For more than 30 years, I've worked as a home care worker, helping seniors with their daily needs, from bathing and dressing to cooking and taking medicine. I know firsthand the importance of a health care system that protects people like my consumers, which is why I fought alongside the millions of Americans that stood to lose their coverage under the GOP bill. Our voices made a difference and we won. But while this is a major victory, the threat to our healthcare is still very real in Florida.
Last week, the Florida state House and Senate proposed major changes to our Medicaid program, including waiving federal regulations on medical care access and steep cuts to care, which means that thousands of Floridians could lose long-term care program eligibility.
Florida has one of the largest senior populations in the country, and cuts to Medicaid would hit us hard. Home care work, for example, is largely covered through Medicaid, and keeps seniors and people with disabilities from being forced into costly institutional care.
There's high demand for our services, too: paid caregiving is one of the fastest-growing professions in the country. But in Florida, the demand is especially high — our state currently has only one home care worker for every 35 seniors in need. According to the Department of Elder Affairs, more than 6,000 Floridians died during a year-long period while they were on waiting lists for in-home care.
Imagine what that number will look like if Medicaid is slashed further.
Without Medicaid, I wouldn't be able to take care of my consumer — an elderly woman in Deerfield Beach, who depends on me to get her out of bed in the morning, cook, and clean — but also for companionship. In fact, cuts to Medicaid would put me at risk of losing my job altogether. I'm 71-years old, and while I love my job, I don't know when I'll be able to afford to stop working. I hoped to be retired by now, but when my husband fell ill, we blew through our savings, and I now live paycheck to paycheck.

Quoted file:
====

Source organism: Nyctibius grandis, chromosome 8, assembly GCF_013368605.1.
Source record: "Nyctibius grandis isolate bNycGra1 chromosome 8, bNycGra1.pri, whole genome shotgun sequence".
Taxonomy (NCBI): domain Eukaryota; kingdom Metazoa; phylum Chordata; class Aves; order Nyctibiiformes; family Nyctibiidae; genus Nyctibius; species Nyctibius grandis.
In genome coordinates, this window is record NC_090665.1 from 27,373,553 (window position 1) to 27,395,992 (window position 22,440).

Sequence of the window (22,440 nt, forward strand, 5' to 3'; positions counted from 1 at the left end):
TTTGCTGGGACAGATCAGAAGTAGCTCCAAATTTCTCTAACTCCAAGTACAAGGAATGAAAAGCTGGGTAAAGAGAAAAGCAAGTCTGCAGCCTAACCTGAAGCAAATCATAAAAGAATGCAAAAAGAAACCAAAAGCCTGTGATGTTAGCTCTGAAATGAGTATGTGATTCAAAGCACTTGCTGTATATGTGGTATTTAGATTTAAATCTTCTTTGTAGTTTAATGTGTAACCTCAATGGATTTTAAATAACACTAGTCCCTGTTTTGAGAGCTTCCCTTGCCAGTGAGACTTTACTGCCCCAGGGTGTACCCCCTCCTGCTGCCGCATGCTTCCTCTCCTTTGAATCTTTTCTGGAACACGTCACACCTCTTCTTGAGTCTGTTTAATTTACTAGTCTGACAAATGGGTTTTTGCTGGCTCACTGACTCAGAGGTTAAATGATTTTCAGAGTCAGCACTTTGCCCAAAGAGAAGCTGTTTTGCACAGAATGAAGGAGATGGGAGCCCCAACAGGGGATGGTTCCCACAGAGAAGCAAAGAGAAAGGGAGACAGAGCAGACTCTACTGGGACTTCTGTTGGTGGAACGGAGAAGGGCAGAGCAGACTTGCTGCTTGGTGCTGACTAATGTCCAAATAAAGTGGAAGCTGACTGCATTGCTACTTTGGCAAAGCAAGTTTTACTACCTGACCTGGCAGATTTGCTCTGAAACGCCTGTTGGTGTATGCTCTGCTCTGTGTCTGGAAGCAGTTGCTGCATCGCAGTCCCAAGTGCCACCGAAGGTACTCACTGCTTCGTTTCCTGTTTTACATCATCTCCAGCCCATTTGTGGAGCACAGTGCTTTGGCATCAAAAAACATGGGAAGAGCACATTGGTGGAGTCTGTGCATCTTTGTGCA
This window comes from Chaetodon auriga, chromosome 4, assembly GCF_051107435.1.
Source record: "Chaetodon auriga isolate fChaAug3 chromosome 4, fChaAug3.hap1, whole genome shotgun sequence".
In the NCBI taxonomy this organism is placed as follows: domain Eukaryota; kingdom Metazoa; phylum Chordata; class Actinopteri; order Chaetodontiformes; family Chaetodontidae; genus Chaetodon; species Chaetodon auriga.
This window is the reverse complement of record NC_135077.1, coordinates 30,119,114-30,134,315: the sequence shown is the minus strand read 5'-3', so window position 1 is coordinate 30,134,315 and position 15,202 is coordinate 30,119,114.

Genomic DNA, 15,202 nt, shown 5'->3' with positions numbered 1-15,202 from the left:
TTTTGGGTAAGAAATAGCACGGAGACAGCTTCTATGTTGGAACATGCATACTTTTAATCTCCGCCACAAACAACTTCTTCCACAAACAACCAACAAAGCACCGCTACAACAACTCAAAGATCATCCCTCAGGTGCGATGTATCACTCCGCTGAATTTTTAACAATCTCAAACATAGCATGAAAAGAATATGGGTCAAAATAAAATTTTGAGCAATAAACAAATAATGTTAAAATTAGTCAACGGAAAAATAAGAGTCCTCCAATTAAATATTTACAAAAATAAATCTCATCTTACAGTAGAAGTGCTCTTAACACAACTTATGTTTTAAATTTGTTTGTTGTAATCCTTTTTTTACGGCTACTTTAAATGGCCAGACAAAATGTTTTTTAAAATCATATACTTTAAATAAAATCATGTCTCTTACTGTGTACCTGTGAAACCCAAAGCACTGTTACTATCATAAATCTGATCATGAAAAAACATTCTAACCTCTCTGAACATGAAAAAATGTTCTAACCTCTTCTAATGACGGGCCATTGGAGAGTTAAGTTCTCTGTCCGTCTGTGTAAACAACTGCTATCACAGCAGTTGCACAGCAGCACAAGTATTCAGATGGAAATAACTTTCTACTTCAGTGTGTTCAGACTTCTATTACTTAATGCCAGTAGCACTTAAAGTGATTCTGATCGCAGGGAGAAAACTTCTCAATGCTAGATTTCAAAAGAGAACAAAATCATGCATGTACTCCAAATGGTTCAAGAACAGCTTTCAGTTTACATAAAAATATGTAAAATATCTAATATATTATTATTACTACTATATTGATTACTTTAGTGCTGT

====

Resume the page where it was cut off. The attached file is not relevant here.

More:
Changes to Medicaid threaten both the life of my consumer and my livelihood.
Home care workers are already paid an average of just $13,300 a year. Nearly half of the workforce has to rely on public assistance to get by. If the seniors and people with disabilities that we care for lose their coverage, we will be forced out of a profession we love — exacerbating the already critical shortage of paid caregivers.
And it's not just my job that's at stake. These proposed cuts would likely take away somewhere from $300 million to $800 million of funding for hospitals, likely impacting the number of doctors, nurses, and other workers each hospital could hire. This, in turn, would impact the quality of our care statewide.
A loss of jobs would also devastate communities across the state — for vulnerable people who are at risk of losing their coverage and for health care workers like me. This would have a ripple effect across our neighborhoods, pushing more people onto public assistance and increasing cost to taxpayers.
Our representatives are well-aware of the demographics that make Florida so uniquely at-risk, for consumers and for health care workers like me. Yet instead of voting for the Medicaid expansion, many of them unconscionably support these cuts. The fact is: our Republican representatives are still playing politics with our health care. We won't forget who votes against our interests and we won't stop fighting to protect affordable, quality health care for every person in the state, just as we did nationwide.
Gwen Strowbridge is a home care worker in Miami. For more visit the SunSentinel website.